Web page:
This playful bronze sculpture sits at the entrance of Amica White Rock residence.
Artists: Jacqueline Metz and Nancy Chew
Location: Amica White Rock (15331 16 Avenue)
Category: Civic collection
Year Installed: 2019
About water’s edge
Larger than life and full of playful energy, this bronze sculpture greets you at the entrance to Amica White Rock, a seniors’ residence in South Surrey. Artists Jacqueline Metz and Nancy Chew wanted to depict a common family pet associated with happy memories of this seaside neighbourhood. They write, “We were thinking about the beach, waves lapping, the cry of seagulls, the voices of young children at play…often with the familiar, endearing companionship of a dog.”
water’s edge evokes memories of childhood, of home and family life, and of playful or meditative walks along the beach. The figure also has broader associations: dogs have been with us for thousands of years, companion and guardian, a connection to the natural world, to the other, to the symbolic and the mythological. The dog has a long history across cultures as a symbol of loyalty, courage, protection, and love.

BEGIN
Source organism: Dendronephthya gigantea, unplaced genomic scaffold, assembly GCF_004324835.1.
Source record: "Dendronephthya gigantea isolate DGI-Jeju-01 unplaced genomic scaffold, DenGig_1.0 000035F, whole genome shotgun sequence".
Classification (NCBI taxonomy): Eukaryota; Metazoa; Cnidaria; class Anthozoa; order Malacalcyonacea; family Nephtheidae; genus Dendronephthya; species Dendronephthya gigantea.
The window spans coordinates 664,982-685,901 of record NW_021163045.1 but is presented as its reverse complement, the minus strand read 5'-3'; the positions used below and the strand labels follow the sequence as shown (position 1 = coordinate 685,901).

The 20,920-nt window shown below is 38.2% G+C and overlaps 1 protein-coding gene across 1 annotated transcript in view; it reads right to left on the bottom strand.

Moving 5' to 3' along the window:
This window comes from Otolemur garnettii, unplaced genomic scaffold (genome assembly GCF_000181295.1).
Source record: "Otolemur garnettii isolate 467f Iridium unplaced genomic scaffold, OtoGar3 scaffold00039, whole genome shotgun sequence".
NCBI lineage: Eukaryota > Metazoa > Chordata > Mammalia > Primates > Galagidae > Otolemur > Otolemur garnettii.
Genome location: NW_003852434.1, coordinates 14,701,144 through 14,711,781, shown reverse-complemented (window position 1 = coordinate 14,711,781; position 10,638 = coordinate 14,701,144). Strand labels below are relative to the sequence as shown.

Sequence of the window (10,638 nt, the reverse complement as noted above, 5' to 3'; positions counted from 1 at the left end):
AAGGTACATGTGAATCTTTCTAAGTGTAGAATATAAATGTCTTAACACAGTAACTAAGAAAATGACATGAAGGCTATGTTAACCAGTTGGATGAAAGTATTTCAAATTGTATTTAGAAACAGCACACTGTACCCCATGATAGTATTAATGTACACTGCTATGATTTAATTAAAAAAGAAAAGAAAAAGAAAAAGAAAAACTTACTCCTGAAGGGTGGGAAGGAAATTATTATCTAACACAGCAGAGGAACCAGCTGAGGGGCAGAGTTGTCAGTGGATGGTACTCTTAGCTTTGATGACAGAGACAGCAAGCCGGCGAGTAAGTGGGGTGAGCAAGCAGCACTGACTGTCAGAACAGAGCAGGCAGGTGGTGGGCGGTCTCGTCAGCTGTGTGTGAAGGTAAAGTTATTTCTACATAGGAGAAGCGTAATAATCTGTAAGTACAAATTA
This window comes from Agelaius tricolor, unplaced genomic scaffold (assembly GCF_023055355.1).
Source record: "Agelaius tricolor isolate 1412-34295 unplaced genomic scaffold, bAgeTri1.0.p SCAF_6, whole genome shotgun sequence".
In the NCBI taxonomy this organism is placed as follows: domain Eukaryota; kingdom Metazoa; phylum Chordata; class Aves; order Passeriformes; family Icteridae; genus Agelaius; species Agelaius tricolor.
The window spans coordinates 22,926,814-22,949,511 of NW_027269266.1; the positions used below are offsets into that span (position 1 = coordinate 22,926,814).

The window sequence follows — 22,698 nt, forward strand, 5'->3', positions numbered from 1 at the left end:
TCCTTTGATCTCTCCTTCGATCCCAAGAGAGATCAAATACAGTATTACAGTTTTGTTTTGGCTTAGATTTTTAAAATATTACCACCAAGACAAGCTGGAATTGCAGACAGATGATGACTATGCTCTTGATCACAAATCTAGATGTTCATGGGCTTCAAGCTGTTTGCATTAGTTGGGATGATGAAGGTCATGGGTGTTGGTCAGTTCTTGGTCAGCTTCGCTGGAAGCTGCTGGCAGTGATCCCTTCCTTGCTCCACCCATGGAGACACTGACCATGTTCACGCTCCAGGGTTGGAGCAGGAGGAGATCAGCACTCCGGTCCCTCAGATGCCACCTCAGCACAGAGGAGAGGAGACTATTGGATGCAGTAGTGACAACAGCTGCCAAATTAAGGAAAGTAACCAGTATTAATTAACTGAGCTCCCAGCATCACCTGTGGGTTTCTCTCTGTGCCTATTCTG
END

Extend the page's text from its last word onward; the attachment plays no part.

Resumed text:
The artwork is called water’s edge because it’s not just about a dog but a state of mind.
About the Artists
Nancy Chew and Jacqueline Metz are visual artists and have worked collaboratively since 1997. They are also known as Muse Atelier and their work is centred on the public realm. Their practice explores ideas of nature and culture and how we position ourselves within the world. Much of the work reflects on perception, on re-contextualizing the familiar or iconic, on how we mythologize the world around us. Acclaimed for their simplicity and elegance, artworks by Nancy Chew and Jacqueline Metz can be found in cities across North America.
Their other public artworks in Surrey include Still Point/From the Centre Outwards, The Meeting of Mind and Body, and Tree of Knowledge.